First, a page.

An ECB task force, led by Steve Elworthy, have been liaising with the Department of Culture, Media and Sport about producing “bio-secure” environments to get the sport back up and running.
And while last summer’s World Cup organiser admits there are hurdles to overcome with the nation in lockdown, he is confident a summer programme can be saved.
“There are issues to do with how we create a ‘sterile’ medically-safe environment and issues about social distancing with regard to play, outside broadcast units, teams and dressing rooms,” said Elworthy.
“It depends on whether by that stage there was a limit on gatherings of say 100, 200 or 500 which is where some countries have gone.
“But certainly operationally we could be up and running in four weeks from getting the go ahead to stage behind closed doors and for domestic cricket probably quicker still.”
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With West Indies due to play the first of three Tests on June 4 and Australia (limited overs), Pakistan (Tests and white ball) and Ireland (limited overs) to follow, the ECB would need a green light at the start of May, in four weeks time.
Potential complications exist with international teams given differing stages their own countries battle against Coronavirus as well as possible limitations on international travel.
But given progress in the UK’s COVID-19 fight the prospect of some cricket on television could yet give a timely boost to a sport fearing nine figure losses.
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England’s centrally-contracted cricketers are understood to be waiting for direction from county cricket colleagues in order to present a unified front on possible wage cuts or deferrals.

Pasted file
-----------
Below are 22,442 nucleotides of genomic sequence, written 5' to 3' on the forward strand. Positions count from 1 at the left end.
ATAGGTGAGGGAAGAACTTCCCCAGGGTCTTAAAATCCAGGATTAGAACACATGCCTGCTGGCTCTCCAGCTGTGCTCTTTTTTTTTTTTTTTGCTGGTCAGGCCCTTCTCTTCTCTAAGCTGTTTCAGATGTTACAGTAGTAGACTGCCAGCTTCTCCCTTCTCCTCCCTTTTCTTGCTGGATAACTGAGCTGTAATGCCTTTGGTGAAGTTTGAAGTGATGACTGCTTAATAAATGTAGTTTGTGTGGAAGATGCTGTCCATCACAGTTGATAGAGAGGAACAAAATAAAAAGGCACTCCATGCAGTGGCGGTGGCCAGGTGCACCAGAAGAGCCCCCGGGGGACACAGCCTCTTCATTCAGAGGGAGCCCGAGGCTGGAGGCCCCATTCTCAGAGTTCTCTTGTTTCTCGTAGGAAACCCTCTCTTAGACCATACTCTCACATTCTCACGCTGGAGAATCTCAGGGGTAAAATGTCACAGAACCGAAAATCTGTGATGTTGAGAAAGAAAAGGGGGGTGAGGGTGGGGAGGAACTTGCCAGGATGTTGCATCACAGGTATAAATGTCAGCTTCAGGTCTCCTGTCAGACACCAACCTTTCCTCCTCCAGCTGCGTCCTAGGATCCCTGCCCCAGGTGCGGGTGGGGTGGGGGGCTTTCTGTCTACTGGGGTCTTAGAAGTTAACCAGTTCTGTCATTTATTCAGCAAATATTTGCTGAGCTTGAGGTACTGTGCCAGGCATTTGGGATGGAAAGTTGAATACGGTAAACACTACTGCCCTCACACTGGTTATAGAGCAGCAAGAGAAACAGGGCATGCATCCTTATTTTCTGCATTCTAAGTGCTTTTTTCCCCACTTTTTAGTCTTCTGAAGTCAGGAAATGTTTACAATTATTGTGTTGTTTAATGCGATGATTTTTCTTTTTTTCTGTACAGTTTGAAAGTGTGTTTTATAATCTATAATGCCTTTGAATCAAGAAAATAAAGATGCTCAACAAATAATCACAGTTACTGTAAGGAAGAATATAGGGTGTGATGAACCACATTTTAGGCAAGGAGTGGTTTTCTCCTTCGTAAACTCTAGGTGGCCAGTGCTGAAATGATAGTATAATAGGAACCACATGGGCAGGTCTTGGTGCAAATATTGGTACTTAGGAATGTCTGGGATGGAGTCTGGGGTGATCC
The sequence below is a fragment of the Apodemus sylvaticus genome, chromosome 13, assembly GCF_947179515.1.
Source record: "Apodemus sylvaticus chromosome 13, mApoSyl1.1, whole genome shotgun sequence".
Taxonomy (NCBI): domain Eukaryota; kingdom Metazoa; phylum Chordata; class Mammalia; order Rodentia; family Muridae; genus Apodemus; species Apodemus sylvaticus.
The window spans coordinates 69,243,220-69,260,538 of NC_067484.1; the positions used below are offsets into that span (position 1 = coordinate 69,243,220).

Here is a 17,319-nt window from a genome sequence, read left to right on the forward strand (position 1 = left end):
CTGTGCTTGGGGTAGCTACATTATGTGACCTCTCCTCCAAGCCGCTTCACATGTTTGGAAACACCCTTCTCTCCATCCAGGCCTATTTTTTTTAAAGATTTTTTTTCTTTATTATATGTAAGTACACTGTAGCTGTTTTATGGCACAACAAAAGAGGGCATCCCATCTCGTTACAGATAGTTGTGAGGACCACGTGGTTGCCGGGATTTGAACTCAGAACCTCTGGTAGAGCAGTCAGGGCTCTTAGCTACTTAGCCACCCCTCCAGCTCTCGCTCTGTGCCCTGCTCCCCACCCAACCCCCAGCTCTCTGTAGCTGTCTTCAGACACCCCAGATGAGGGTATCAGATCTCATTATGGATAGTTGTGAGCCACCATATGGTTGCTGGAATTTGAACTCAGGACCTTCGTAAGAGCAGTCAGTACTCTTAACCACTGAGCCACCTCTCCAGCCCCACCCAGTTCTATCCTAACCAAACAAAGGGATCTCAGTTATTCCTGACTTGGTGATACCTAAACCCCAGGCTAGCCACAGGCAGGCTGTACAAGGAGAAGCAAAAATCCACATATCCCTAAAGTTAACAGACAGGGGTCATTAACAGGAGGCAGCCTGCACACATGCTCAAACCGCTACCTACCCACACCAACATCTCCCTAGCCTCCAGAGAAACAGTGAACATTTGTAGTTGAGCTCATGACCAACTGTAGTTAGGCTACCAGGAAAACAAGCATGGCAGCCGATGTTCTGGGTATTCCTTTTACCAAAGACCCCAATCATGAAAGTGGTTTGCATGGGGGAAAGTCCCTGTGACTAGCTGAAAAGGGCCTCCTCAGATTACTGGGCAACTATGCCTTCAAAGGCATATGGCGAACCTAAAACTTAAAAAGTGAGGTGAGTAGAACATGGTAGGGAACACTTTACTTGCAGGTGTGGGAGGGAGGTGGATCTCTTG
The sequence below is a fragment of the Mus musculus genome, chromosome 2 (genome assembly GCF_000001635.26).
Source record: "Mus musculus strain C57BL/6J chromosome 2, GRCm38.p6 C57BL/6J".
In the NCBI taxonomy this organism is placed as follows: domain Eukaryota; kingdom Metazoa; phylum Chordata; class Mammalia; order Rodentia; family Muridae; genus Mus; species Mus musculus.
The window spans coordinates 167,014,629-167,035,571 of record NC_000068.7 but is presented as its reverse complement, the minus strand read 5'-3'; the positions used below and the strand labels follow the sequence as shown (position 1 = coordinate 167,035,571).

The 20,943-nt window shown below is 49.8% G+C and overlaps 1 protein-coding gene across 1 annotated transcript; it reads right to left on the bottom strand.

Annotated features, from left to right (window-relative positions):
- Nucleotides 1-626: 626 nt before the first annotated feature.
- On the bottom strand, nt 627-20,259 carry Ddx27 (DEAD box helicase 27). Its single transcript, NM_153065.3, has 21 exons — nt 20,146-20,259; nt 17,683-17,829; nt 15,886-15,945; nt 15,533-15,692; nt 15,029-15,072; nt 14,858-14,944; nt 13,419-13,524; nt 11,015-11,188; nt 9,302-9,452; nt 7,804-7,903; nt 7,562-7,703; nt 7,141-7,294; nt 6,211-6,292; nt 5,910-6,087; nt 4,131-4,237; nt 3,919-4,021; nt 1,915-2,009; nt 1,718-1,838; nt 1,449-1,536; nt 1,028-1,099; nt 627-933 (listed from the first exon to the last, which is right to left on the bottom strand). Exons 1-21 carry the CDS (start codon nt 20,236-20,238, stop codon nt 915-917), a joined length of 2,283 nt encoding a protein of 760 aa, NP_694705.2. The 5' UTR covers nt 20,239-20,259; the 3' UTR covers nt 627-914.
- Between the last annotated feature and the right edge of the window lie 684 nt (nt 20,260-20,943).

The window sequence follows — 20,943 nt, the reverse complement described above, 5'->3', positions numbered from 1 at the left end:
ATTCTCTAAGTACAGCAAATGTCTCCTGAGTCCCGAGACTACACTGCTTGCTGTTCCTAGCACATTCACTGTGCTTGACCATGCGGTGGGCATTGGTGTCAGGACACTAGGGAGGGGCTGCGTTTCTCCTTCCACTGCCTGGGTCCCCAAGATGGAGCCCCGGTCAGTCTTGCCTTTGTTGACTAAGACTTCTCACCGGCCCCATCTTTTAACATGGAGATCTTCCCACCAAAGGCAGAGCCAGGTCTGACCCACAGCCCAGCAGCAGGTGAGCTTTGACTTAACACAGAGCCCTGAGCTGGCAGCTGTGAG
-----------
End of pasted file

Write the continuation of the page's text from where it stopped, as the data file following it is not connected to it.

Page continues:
Proposals from first-class counties, which are asking for salary sacrifices initially for April and May, have been put to the players’ union, the Professional Cricketers Association.
And while players’ representatives gave PCA bosses the views of county dressing rooms in a series of ‘scoping’ calls on Wednesday night, a unified response is unlikely to be agreed until after a board meeting today with an announcement unlikely until next week.
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“It’s a tricky one, talking about finances and people’s wages, it can be a delicate subject,” said England star Chris Woakes.
“The PCA are looking after us as well as they can and trying to help the ECB through this.
“Discussions are ongoing between the ECB and the PCA and there’s every chance that it might happen but at the minute we haven’t been asked to take a pay cut.
“By no means does that mean it won’t happen in the future. We are likely to have to help the game get through this tough period.”
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